Burkina Faso is a low-income Sahelian country with limited natural resources. Its economy is largely based on agriculture, which employs 80% of the workforce, although gold exports have increased. Despite the progress made, Burkina Faso faces a number of development challenges, particularly in the areas of health and education. It currently ranks 144th among 157 countries on the new human capital index established by the World Bank and 40.1% of its population lives below the national poverty line. Furthermore, the deteriorating security conditions caused by terrorist attacks have created an unprecedented humanitarian crisis.
Security and Sociopolitical Situation
Growing insecurity, particularly in the north along the border with Mali and Niger, has displaced several communities in Burkina Faso. While there were fewer than 50,000 internally displaced persons (IDP) in the country in January 2019, a report issued by the National Council for Emergency Assistance and Rehabilitation (CONASUR) put this figure at more than one million at the end of December 2020. This IDP population, approximately 54% of whom is under the age of 15, is composed of 53% women and 47% men. In June 2020, more than 2,500 schools were closed, depriving 350,000 children of an education.
On the political front, presidential and legislative elections were jointly held in November 2020. The incumbent, President Roch Marc Christian Kaboré, was reelected in the first round, garnering 57.74% of the votes. The ruling People's Movement for Progress (MPP) party and its allies secured a comfortable majority in the National Assembly.
- As a result of steps taken to contain COVID-19, year-on-year real GDP fell by just over 5% during the first half of 2020. Favorable terms of trade and the implementation of the emergency government plan designed to counter the effects of the COVID-19 crisis paved the way for an 8% year-on-year turnaround in the third quarter. Real GDP grew at an estimated 0.6% over the year.
- The current account deficit narrowed from 4.8% of GDP in 2019 to 2.6% in 2020, owing primarily to an improved trade balance through increased gold export revenues (85% of exports) driven by higher international prices and to a decline in oil imports fueled by lower international oil prices.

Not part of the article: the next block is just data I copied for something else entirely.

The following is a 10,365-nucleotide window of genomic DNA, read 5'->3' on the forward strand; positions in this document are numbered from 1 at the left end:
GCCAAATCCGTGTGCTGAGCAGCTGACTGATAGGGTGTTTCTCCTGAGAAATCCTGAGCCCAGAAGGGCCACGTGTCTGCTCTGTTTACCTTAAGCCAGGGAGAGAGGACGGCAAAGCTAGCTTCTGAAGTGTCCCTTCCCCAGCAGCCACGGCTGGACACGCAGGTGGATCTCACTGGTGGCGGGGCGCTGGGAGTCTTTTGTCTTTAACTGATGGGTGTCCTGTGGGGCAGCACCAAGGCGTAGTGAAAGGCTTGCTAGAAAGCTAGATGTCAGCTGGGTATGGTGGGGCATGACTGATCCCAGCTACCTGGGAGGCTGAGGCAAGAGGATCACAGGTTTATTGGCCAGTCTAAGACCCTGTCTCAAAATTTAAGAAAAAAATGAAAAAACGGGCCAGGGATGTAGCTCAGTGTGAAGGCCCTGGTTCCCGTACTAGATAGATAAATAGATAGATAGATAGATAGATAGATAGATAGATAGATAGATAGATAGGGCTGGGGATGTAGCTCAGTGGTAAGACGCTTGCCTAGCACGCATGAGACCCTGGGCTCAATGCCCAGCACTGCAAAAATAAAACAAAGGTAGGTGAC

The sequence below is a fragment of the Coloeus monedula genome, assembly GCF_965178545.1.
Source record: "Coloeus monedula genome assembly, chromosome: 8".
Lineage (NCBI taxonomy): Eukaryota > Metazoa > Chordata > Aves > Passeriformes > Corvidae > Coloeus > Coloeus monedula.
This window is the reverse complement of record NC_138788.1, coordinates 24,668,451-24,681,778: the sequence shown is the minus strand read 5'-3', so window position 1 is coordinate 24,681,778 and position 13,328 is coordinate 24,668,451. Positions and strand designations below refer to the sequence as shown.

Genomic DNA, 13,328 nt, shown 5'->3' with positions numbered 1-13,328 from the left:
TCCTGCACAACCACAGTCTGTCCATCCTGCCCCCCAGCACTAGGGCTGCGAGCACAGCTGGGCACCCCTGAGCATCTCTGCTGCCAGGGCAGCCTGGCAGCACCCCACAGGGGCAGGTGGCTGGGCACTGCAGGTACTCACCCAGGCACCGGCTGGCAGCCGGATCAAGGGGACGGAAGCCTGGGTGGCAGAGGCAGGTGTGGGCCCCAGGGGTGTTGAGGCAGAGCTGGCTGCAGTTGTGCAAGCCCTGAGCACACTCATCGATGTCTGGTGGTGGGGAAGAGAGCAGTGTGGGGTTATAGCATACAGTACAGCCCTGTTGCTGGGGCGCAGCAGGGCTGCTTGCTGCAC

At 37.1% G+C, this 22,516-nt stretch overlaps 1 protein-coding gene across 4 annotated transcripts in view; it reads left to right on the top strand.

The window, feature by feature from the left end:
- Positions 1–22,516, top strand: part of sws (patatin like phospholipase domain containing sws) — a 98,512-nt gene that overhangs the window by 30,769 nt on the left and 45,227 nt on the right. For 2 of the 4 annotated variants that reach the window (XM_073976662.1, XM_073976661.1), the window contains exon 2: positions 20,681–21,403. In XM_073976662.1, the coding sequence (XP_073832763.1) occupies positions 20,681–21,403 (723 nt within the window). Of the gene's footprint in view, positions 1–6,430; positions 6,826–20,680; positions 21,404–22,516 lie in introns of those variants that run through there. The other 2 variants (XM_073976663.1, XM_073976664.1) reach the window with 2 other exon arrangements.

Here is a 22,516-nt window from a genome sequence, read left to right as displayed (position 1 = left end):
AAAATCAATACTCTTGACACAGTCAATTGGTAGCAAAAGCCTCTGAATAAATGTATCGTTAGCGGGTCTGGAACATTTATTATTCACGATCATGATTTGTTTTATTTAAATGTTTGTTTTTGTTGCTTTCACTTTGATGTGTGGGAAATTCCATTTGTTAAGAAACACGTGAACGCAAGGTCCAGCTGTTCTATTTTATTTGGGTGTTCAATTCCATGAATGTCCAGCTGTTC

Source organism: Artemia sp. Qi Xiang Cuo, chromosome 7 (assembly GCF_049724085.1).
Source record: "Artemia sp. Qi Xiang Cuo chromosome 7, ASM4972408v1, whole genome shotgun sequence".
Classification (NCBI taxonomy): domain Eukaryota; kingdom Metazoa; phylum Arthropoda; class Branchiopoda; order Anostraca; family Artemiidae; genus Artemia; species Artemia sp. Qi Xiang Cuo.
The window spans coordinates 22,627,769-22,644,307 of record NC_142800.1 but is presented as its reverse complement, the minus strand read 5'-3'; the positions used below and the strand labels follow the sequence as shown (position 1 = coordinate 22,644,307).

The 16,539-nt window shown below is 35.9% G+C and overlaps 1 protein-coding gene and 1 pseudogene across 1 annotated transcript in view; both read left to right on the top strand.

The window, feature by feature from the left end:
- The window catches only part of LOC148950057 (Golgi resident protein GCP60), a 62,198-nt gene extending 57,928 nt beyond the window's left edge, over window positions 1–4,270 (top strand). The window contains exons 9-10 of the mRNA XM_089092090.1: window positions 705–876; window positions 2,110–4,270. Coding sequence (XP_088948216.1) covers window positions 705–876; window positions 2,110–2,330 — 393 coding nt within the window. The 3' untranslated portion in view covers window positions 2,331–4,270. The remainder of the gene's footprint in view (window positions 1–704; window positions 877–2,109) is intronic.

- Inflation turned positive again in 2020 owing to the COVID-19 shock (3.2% compared to -3.2% in 2019). This pressure was chiefly driven by high food prices and the gradual increase in rental costs and energy prices.
- The fiscal deficit stood at 5.6% in 2020 (3.2% in 2019), owing to the deferral or temporary cancellation of taxes, additional COVID-19-related expenditure, and increased spending on security. This deficit was financed by a mix of concessional external financing (35%) and domestic debt (65%). Overall, public debt, which grew from 42.7% in 2019 to 47.6%, is sustainable and Burkina Faso’s risk of global and external debt distress continues to be moderate.
- The economy is expected to gradually recover, growing by 3.1% in 2021 and reaching 5% in 2022. Against a backdrop of uncertainty, the recovery initiated in 2021 is expected to be driven by a gradual rebound in services, continuing high gold production levels, and a stable agricultural sector.
- The steady deterioration in the trade balance and in net revenues as well as the stagnation of net transfers are projected to lead to a gradual increase in the current account deficit in the medium term.
- Inflation is expected to remain positive at around 2% in 2021. In view of the security threats that could reduce the food supply and the ongoing uncertainties surrounding the pandemic, inflation is expected to remain high in 2021, albeit below the 3% limit set by WAEMU.
- In light of the ongoing COVID-19 shock and the current security, humanitarian and social challenges, the fiscal deficit is expected to remain high in 2021 at 5.2% of GDP.
Last Updated: Apr 28, 2021